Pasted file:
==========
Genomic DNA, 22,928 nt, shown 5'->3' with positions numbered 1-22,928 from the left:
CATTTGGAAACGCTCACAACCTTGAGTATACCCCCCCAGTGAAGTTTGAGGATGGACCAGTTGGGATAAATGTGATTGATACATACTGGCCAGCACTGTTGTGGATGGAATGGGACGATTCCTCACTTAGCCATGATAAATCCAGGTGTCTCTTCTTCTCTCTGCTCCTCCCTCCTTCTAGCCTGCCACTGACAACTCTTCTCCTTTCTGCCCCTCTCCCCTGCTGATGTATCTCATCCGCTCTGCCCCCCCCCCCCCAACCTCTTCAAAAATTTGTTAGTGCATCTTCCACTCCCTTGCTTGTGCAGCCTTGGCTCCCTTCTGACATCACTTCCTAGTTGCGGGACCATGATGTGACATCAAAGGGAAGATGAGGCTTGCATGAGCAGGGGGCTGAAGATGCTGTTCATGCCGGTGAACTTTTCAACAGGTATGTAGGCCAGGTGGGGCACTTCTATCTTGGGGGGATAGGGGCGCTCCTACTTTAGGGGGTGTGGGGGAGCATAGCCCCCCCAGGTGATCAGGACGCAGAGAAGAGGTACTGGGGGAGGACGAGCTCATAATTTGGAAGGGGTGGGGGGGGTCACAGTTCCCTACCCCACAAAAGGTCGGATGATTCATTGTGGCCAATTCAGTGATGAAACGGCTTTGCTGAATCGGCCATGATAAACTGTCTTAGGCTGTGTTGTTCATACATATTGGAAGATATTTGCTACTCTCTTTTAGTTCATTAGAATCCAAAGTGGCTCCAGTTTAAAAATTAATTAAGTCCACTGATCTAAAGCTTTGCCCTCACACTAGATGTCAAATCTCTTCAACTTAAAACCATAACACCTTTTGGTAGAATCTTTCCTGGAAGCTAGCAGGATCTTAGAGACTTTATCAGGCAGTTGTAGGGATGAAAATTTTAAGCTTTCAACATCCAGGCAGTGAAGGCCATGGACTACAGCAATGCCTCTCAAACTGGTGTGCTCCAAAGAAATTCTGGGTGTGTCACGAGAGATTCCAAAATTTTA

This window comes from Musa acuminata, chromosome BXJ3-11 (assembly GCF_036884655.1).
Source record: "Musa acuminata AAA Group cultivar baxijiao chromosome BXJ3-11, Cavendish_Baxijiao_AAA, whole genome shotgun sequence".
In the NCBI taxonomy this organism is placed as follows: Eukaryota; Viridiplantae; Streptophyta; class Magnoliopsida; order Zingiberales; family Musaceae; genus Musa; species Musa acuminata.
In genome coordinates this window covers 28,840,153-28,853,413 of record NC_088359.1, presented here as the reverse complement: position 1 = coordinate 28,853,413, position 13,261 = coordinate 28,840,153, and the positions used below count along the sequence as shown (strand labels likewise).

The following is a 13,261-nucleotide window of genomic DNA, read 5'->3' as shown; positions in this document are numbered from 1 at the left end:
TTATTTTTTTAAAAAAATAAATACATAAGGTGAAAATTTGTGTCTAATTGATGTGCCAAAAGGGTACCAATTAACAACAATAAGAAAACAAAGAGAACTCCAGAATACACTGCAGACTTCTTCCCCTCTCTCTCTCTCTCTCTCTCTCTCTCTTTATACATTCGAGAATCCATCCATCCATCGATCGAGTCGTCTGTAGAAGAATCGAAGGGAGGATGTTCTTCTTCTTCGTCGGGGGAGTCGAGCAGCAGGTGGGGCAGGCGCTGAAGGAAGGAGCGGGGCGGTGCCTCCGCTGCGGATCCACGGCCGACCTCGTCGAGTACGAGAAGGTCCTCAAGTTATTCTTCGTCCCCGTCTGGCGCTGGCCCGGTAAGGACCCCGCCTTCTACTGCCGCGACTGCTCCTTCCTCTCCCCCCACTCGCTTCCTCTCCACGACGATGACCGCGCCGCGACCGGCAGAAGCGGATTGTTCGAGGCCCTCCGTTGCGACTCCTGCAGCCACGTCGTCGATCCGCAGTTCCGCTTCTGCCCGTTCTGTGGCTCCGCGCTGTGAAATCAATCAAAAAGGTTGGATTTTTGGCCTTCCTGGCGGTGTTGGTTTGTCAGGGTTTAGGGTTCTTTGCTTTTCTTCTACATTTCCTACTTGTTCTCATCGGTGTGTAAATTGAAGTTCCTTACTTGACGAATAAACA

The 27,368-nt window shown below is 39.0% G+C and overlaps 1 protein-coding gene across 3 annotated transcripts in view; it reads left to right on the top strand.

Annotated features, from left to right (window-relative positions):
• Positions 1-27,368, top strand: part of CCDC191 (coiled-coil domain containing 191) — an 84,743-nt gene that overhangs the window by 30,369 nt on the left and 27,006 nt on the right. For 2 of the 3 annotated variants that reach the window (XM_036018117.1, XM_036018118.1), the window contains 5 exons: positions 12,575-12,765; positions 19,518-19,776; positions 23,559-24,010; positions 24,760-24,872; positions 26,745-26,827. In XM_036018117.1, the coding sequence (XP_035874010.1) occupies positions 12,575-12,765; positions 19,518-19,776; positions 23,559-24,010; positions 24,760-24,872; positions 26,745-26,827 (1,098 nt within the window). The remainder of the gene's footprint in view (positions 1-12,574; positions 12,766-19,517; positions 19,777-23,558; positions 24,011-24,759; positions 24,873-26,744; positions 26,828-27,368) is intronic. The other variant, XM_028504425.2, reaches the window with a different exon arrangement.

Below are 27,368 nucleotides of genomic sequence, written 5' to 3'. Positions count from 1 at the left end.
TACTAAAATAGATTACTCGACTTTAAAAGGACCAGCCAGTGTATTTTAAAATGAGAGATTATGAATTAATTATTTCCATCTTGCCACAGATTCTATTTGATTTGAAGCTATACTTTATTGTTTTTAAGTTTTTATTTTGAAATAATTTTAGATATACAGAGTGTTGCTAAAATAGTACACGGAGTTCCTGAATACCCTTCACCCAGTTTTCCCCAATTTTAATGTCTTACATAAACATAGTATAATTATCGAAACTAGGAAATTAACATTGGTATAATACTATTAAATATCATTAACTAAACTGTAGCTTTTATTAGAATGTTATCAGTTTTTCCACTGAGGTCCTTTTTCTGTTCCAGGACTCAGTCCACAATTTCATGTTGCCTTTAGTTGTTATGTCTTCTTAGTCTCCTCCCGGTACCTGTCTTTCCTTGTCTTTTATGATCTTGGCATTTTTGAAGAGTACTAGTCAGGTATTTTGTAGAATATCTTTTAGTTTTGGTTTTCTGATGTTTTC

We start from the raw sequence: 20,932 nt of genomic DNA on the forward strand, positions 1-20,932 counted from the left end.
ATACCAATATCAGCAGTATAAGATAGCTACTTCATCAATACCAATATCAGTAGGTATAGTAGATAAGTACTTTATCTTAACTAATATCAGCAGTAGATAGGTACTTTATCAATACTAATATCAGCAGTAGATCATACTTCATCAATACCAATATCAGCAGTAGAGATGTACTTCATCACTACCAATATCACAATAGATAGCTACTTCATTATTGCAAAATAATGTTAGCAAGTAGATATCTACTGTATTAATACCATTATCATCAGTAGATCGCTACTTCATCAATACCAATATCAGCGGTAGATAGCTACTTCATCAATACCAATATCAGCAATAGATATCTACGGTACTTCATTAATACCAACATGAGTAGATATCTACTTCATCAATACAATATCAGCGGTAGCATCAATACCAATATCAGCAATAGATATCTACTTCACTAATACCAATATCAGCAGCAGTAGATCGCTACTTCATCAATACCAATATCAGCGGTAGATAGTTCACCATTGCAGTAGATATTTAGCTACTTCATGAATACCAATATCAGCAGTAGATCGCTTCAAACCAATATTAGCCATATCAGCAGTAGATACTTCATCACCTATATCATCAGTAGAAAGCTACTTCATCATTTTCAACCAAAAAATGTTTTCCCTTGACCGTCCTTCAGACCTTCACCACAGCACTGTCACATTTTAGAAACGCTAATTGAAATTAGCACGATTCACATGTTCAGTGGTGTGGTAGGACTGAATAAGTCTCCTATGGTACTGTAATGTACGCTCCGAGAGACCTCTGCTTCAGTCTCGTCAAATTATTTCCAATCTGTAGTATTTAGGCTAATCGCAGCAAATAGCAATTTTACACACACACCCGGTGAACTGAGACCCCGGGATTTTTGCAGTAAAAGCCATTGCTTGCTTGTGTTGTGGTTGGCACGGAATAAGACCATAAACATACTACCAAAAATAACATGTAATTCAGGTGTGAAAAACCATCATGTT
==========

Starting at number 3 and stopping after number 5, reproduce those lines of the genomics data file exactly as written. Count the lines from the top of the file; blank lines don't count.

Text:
This window comes from Musa acuminata, chromosome BXJ3-11 (assembly GCF_036884655.1).
Source record: "Musa acuminata AAA Group cultivar baxijiao chromosome BXJ3-11, Cavendish_Baxijiao_AAA, whole genome shotgun sequence".
In the NCBI taxonomy this organism is placed as follows: Eukaryota; Viridiplantae; Streptophyta; class Magnoliopsida; order Zingiberales; family Musaceae; genus Musa; species Musa acuminata.